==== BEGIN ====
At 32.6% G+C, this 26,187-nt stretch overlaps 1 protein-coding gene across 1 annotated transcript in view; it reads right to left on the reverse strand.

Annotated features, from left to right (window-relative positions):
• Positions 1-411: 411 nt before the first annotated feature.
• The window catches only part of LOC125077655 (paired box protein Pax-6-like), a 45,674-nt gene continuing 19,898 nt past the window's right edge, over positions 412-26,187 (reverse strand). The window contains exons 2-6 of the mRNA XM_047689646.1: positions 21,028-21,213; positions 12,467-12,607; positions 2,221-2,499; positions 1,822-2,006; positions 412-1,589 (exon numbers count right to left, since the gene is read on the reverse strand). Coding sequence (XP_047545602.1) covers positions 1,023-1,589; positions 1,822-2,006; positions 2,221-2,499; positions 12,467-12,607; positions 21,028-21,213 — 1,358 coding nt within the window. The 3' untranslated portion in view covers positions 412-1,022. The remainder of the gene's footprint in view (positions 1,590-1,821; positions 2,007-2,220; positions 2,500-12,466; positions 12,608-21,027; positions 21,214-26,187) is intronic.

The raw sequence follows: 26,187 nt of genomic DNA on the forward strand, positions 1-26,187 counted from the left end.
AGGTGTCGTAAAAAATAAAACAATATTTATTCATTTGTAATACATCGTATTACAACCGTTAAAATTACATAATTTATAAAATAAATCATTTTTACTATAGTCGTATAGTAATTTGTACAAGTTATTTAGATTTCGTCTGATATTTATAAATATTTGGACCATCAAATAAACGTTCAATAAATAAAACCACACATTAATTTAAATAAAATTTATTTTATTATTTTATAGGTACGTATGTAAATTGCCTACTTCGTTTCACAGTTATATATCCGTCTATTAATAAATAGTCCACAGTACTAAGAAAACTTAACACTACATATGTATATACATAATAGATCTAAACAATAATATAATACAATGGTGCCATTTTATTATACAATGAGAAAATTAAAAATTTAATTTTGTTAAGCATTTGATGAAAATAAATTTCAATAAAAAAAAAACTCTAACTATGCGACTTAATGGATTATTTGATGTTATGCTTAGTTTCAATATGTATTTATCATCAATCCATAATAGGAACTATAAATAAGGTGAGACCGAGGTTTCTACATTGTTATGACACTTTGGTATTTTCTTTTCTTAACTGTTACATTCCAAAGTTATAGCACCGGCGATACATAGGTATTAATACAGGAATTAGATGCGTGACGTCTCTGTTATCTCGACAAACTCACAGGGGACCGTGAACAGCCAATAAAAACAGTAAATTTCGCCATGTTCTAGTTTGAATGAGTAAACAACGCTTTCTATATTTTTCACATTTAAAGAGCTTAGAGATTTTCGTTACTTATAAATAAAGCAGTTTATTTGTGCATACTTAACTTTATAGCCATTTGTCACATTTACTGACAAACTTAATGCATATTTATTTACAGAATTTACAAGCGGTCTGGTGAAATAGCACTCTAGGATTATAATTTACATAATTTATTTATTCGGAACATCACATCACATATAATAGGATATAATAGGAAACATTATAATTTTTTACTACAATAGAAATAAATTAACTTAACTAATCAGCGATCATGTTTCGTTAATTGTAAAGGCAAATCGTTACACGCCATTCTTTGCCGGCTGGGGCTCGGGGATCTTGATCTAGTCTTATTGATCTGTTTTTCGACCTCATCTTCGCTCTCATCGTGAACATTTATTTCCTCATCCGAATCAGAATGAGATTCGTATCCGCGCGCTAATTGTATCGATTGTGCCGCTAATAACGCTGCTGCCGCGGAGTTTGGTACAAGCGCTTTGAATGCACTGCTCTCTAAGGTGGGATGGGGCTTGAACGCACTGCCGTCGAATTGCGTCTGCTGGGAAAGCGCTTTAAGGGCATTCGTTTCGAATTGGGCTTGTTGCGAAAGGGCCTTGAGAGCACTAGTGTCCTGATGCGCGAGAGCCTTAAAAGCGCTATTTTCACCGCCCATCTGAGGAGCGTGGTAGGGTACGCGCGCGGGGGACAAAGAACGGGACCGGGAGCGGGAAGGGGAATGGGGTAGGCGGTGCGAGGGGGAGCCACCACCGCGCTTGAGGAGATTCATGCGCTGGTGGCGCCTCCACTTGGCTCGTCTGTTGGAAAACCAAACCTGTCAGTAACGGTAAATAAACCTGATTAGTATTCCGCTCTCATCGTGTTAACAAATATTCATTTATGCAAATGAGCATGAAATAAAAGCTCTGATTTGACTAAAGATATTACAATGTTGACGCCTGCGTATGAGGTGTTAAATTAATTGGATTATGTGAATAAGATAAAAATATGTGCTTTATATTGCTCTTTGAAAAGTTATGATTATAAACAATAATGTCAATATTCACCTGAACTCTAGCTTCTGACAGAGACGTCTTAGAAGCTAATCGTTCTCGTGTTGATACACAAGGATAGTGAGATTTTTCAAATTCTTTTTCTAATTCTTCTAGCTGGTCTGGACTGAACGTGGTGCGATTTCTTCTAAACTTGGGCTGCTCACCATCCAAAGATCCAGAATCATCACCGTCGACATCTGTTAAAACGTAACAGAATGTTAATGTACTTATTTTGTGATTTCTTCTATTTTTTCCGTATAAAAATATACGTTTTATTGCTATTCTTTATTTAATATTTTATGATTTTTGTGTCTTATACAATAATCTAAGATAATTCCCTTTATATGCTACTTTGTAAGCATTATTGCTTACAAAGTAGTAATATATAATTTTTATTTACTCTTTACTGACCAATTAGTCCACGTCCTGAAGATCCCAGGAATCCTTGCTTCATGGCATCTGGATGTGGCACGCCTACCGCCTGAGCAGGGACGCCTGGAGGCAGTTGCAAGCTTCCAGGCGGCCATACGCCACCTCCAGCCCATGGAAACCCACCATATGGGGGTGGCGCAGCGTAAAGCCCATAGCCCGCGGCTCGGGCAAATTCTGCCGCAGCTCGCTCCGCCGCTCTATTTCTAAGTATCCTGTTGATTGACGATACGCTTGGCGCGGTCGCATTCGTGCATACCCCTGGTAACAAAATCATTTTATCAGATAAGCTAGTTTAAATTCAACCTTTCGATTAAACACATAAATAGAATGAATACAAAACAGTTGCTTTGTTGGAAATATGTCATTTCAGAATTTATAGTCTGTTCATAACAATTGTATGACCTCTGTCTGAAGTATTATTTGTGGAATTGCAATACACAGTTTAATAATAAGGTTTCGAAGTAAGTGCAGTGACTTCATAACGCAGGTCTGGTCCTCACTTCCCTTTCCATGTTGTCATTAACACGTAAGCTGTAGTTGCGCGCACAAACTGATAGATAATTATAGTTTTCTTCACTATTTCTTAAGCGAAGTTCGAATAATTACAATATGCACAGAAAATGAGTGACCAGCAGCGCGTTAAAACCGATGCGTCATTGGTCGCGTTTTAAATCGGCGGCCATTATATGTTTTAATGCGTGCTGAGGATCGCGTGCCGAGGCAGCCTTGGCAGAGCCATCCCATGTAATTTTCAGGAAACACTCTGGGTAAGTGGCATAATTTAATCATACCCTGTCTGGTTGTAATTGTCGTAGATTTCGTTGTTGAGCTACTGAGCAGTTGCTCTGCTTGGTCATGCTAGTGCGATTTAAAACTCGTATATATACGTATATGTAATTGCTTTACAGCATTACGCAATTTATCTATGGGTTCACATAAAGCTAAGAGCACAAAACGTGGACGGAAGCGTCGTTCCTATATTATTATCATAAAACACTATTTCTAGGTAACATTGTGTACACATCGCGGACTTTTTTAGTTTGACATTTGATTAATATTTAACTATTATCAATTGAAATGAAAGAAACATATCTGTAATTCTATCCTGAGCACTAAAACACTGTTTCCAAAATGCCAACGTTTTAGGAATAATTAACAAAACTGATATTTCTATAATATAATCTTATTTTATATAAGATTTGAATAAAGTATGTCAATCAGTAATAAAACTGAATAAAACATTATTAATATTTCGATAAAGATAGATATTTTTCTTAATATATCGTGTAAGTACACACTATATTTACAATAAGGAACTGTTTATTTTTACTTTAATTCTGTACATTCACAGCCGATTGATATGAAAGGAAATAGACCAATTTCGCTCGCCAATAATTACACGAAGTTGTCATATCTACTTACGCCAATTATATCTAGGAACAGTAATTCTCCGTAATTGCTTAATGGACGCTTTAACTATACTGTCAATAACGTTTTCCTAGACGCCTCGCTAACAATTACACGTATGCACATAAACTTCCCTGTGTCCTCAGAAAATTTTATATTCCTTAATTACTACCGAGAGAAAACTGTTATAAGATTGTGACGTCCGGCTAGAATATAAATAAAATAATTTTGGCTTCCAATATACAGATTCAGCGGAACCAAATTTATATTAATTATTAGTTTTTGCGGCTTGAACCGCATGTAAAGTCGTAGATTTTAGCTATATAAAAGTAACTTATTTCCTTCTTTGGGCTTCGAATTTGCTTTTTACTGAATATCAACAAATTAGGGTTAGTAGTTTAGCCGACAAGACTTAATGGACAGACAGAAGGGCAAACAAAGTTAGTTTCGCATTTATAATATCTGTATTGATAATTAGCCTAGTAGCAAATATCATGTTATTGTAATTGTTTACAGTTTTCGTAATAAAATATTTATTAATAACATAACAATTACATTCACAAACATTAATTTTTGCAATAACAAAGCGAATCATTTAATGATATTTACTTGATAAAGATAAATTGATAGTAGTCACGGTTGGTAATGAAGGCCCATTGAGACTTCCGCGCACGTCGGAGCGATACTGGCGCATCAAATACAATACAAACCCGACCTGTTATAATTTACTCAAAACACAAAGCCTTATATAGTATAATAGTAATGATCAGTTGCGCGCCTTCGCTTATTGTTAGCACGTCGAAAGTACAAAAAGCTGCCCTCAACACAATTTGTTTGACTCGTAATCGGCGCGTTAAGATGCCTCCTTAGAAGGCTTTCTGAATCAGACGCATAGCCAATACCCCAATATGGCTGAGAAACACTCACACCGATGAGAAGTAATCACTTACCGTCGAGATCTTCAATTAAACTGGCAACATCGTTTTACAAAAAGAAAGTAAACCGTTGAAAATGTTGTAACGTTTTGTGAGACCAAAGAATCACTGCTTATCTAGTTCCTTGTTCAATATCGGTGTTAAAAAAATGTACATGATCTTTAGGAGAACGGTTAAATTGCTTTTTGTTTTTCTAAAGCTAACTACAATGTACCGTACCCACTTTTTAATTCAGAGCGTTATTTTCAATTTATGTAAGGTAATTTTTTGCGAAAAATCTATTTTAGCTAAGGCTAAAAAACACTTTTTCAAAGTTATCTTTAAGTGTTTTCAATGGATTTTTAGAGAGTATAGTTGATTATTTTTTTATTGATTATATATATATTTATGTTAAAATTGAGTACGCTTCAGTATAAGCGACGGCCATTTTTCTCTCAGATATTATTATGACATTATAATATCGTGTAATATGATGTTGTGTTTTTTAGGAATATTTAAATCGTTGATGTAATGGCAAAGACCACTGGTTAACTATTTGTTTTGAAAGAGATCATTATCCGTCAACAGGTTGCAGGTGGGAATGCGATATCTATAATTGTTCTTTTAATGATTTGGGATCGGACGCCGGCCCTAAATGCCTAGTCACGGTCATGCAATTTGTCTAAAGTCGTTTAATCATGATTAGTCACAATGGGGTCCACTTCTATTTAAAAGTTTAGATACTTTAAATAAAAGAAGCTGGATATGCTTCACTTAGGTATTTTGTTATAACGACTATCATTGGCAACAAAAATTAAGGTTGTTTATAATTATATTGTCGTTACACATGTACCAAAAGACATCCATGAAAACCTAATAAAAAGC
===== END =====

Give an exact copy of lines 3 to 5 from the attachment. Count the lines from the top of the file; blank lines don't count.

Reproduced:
• Positions 1-411: 411 nt before the first annotated feature.
• The window catches only part of LOC125077655 (paired box protein Pax-6-like), a 45,674-nt gene continuing 19,898 nt past the window's right edge, over positions 412-26,187 (reverse strand). The window contains exons 2-6 of the mRNA XM_047689646.1: positions 21,028-21,213; positions 12,467-12,607; positions 2,221-2,499; positions 1,822-2,006; positions 412-1,589 (exon numbers count right to left, since the gene is read on the reverse strand). Coding sequence (XP_047545602.1) covers positions 1,023-1,589; positions 1,822-2,006; positions 2,221-2,499; positions 12,467-12,607; positions 21,028-21,213 — 1,358 coding nt within the window. The 3' untranslated portion in view covers positions 412-1,022. The remainder of the gene's footprint in view (positions 1,590-1,821; positions 2,007-2,220; positions 2,500-12,466; positions 12,608-21,027; positions 21,214-26,187) is intronic.

The raw sequence follows: 26,187 nt of genomic DNA on the forward strand, positions 1-26,187 counted from the left end.